Tensions in the South China Sea got red hot a few years ago as the People’s Republic of China (PRC) pressed maritime claims involving a host of nations in the region – most notably The Philippines.
Now that a trade war with the United States is in full swing, things are heating up once again …
A hub of global commerce, the South China Sea sees an estimated $5 trillion worth of goods pass through its waters each year. And in addition to disputes over shipping lanes there are conflicting claims related to oil and gas reserves – as well as arguments over territorial fishing rights.
It is a cauldron of competing interests, in other words.
In an effort to send a message to China regarding America’s commitment to securing its interests in the region, the U.S. Marine Corps conducted a major training operation earlier this week. The exercise seized control of Ie Shima – a small Japanese Island – mounting a reconnaissance and surveillance operation followed by a “600-mile long-range raid.”
Troops from the 31st Marine Expeditionary Unit participated in this massive exercise, with supporting assets from the 3rd Marine Division, 3rd Marine Logistics Group, 1st Marine Aircraft Wing, the U.S. Air Force’s 353rd Special Operations Group and the U.S. Army’s 1st Battalion, 1st Special Forces Group.
After seizing control of the island’s airfield, troops established a forward arming and refueling outpost – supported by F-35B Lightning II joint strike fighters and C-130J Super Hercules transport aircraft.
(Click to view)
(Via: U.S. Marines)
The mission simulated a modern-day version of the World War II-era “island hopping” strategy – only this time with China as the envisioned enemy.
And in case there was any confusion as American intentions, the commanding officer of the 31st MEU – colonel Robert Brodie – made things crystal clear.
“We are ready to rapidly seize ground and project lethal combat power,” Brodie said, according to a statement released by the Marine Corps.
Fightin’ words, people … fightin’ words. Although that’s what the Marines are there for, right?
“This entire mission profile simulated the process of securing advanced footholds for follow-on forces to conduct further military operations, with rapid redeployment,” the Marine Corps statement added.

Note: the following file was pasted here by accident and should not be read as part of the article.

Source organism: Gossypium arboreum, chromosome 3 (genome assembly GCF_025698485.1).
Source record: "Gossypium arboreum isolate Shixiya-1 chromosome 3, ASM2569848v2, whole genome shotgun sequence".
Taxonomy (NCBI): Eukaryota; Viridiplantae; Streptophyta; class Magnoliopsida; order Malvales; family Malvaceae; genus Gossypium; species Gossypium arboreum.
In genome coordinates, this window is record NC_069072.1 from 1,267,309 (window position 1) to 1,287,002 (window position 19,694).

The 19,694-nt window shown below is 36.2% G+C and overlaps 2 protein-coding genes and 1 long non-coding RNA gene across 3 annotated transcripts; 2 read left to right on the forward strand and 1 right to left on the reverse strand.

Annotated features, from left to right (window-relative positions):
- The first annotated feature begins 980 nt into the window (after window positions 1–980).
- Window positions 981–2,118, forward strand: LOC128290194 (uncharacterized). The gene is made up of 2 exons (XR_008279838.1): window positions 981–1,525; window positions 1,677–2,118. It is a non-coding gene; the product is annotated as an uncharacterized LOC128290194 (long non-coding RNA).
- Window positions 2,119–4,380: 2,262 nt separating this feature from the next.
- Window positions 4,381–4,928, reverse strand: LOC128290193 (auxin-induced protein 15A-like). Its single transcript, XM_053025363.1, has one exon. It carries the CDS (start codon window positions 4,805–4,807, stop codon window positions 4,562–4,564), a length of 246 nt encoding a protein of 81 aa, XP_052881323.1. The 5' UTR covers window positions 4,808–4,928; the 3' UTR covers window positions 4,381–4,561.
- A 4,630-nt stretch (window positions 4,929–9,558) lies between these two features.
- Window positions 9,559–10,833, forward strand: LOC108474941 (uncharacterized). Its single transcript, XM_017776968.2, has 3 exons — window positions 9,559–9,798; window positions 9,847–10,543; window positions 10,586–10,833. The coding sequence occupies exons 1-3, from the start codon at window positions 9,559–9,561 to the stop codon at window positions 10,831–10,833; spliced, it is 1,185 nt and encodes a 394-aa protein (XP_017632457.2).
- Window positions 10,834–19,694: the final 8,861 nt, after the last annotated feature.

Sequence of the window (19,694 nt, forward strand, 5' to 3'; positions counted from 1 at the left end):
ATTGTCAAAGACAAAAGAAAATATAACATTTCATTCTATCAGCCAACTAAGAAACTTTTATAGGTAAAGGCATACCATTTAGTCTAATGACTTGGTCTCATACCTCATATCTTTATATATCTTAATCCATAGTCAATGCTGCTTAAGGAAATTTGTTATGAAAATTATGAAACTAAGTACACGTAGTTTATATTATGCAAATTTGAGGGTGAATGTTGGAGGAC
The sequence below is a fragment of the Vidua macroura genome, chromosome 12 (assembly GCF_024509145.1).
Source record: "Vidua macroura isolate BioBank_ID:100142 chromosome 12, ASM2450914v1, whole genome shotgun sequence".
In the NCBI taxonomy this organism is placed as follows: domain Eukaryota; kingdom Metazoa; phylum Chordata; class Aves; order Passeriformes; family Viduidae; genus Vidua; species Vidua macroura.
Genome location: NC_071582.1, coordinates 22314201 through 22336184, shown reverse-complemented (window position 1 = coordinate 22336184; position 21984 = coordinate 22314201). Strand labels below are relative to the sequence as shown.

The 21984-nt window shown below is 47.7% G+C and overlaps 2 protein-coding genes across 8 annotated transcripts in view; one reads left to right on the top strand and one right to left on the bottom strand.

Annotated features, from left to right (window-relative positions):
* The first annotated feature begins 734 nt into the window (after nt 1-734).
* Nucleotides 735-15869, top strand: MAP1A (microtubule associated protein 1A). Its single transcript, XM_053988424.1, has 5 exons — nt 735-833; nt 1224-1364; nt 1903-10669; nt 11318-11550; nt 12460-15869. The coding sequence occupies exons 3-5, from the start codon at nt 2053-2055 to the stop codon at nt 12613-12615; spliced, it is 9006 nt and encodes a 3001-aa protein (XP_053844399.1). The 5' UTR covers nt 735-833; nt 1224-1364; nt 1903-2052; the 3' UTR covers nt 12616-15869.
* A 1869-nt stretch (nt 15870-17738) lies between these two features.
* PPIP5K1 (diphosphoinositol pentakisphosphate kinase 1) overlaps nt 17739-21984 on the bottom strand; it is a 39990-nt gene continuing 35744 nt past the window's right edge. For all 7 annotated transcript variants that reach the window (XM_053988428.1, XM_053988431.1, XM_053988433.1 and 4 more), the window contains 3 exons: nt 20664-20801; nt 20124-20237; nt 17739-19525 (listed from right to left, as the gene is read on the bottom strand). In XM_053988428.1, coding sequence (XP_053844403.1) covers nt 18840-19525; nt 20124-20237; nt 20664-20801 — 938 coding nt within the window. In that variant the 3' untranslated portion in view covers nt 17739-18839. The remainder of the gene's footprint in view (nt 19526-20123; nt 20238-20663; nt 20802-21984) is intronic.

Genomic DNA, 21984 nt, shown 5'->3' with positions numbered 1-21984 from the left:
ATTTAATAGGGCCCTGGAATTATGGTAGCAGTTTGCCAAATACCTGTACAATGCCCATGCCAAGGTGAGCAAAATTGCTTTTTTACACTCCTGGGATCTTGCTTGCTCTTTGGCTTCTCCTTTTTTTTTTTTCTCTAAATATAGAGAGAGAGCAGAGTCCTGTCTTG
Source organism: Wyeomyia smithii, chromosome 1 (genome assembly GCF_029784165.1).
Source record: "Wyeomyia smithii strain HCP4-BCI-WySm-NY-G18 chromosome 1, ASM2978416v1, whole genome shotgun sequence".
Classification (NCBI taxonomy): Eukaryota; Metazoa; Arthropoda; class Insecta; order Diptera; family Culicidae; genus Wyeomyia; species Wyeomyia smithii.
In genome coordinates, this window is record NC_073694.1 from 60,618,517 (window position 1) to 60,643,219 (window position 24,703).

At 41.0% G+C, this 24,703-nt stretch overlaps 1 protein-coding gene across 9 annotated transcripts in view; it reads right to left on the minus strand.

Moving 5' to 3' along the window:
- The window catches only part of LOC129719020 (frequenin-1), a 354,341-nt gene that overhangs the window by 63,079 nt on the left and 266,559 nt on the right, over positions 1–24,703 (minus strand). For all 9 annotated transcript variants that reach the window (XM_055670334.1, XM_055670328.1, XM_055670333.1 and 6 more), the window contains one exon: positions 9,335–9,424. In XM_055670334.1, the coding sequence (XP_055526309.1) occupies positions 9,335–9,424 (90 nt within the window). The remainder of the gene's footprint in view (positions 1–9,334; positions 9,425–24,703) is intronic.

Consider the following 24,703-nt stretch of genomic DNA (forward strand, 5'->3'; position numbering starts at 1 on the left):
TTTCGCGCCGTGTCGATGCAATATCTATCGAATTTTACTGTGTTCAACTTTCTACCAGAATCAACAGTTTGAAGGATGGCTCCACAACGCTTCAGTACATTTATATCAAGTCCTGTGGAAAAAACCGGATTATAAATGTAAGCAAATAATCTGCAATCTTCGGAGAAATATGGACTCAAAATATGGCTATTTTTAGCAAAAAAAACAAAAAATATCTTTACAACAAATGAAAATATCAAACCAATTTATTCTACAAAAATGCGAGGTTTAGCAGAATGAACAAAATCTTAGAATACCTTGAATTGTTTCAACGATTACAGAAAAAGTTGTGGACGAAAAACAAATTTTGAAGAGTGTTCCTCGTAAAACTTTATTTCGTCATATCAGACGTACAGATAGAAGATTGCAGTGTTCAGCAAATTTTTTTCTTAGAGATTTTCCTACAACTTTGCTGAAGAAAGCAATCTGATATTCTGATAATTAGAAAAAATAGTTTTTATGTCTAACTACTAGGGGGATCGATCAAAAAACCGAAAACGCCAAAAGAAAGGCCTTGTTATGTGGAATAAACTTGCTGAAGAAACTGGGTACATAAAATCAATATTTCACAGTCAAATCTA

While this exercise was underway, America’s top soldier was in Washington, D.C. making the case for an expanded U.S. presence in the South China Sea as a deterrent against possible Chinese aggression.
“It is critical for us to be able to project power in the context of China, and one of the traditional missions of the Marine Corps is seizing advanced bases,” U.S. chairman of the joint chiefs of staff Joseph Dunford told senators last week. “If you look at the island chains and so forth in the Pacific as platforms from which we can project power, that would be a historical mission for the Marine Corps and one that is very relevant in a China scenario.”
Our view on all this?
As we noted three years ago, America cannot afford to continue underwriting security in the South China Sea … especially not with money we are borrowing from China.
Oh, and that mountain of red ink has only gotten higher in the intervening years.
“America obviously has an obligation to protect its core national interests – but picking a fight with China in its backyard is … idiotic,” we wrote.
We feel the same way today …
It probably feels good for the warmongers in Washington, D.C. to rattle the saber, but they should probably remember who is paying for the saber they are rattling. Or rather who is extending them the line of credit they need to keep buying all those military assets.
War games undertaken with the intention of intimidating China lose a lot of their luster when you realize it is Chinese-held American debt that is subsidizing them.
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